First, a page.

Conversations with more than a dozen industry insiders in the past several days reflect frank embarrassment over the sordid revelations of sexual misconduct, fear over the cascading revelations that continue to emerge and worry at the spillover effect into their own organizations.

“I knew that this s— happened, but did not want to think my industry was so complicit with these abusers,” said one production executive currently working on a big live-action adaptation of an animated property. “We have enough to deal with: crazy locations, schedules, rigid studio budgets. And you have to worry about people molesting you.”

Within the industry, people have gone from shock over reports of Weinstein’s serial predatory behavior to concern that bad behavior is more widespread than anyone previously believed.

A talent manager who handles cable stars said both he and his clients were “sick over this news breaking every day. It’s not one explosive story, it’s something new every day. It’s hard on your spirit.”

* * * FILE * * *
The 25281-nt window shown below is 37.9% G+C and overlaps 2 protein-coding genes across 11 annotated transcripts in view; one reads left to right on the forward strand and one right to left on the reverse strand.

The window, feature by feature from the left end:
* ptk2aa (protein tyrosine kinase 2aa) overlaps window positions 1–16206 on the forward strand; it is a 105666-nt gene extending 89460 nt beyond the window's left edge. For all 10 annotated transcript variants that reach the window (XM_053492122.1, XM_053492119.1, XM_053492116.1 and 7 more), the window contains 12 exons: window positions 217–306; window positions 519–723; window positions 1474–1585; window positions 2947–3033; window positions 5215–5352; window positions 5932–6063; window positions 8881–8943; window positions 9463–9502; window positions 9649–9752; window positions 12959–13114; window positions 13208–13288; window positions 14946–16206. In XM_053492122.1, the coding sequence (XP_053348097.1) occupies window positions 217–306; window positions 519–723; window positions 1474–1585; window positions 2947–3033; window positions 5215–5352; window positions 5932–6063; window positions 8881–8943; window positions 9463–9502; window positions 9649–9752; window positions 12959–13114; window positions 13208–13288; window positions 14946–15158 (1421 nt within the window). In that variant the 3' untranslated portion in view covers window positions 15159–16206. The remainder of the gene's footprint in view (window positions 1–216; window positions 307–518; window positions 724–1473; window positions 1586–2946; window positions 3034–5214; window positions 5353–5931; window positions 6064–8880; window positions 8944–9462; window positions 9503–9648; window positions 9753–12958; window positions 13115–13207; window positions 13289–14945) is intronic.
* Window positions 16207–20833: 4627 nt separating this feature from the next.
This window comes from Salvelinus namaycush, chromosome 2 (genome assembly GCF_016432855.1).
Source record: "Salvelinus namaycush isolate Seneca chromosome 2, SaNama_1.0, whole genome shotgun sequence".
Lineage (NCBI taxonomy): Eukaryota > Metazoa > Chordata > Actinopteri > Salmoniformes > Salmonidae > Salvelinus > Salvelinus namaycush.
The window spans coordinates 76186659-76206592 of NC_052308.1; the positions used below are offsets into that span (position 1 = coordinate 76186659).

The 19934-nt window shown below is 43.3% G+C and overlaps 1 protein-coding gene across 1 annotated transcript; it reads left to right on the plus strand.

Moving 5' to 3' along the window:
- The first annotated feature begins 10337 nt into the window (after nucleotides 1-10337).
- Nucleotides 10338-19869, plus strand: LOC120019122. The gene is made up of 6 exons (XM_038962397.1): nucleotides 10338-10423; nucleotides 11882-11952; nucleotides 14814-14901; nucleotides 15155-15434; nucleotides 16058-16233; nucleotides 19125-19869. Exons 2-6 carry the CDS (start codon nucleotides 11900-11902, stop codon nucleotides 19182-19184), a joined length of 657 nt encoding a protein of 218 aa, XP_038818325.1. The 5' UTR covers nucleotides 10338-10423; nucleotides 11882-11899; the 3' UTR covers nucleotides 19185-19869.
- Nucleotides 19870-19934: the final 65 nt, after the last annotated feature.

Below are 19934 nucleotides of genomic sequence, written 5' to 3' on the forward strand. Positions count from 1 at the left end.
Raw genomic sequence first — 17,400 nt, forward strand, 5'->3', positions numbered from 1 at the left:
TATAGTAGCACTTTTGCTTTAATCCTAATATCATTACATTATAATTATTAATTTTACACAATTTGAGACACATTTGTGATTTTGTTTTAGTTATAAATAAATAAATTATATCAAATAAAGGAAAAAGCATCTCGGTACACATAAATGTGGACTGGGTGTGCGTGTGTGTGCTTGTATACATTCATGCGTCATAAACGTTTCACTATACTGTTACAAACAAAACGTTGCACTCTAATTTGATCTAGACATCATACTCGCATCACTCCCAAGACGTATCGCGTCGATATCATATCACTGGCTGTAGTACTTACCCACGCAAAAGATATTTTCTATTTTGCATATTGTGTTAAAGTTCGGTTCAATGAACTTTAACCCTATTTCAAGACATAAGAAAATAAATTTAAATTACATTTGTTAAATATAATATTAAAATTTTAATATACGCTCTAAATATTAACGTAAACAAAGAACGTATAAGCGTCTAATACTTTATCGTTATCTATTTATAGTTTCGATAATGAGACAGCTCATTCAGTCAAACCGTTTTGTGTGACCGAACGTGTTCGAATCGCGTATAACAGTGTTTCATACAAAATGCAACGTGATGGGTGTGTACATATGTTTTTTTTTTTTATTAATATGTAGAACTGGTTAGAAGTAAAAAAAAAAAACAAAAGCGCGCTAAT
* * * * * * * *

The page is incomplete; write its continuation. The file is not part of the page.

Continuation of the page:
It’s been less than a month since two exposés ran accusing Weinstein of sexual misconduct. The stories rocked show business and almost immediately sparked an avalanche of similar accusations against figures like Amazon Studios head Roy Price, director James Toback, actor Kevin Spacey, producer Brett Ratner, journalist Mark Halperin, agents and managers like Tyler Grasham and David Guillod and more.

Many of them have taken leave or been removed from their jobs, with ripple effects across the industry. “House of Cards” production has been suspended, for example, and the future of the next and final season is in question.

Several individuals called the daily barrage of sordid stories a “nightmare,” creating a climate that has placed a damper on the enthusiasm for the upcoming awards season and sparked nervous conversations at talent agencies, production companies, studios and PR firms about their own clients.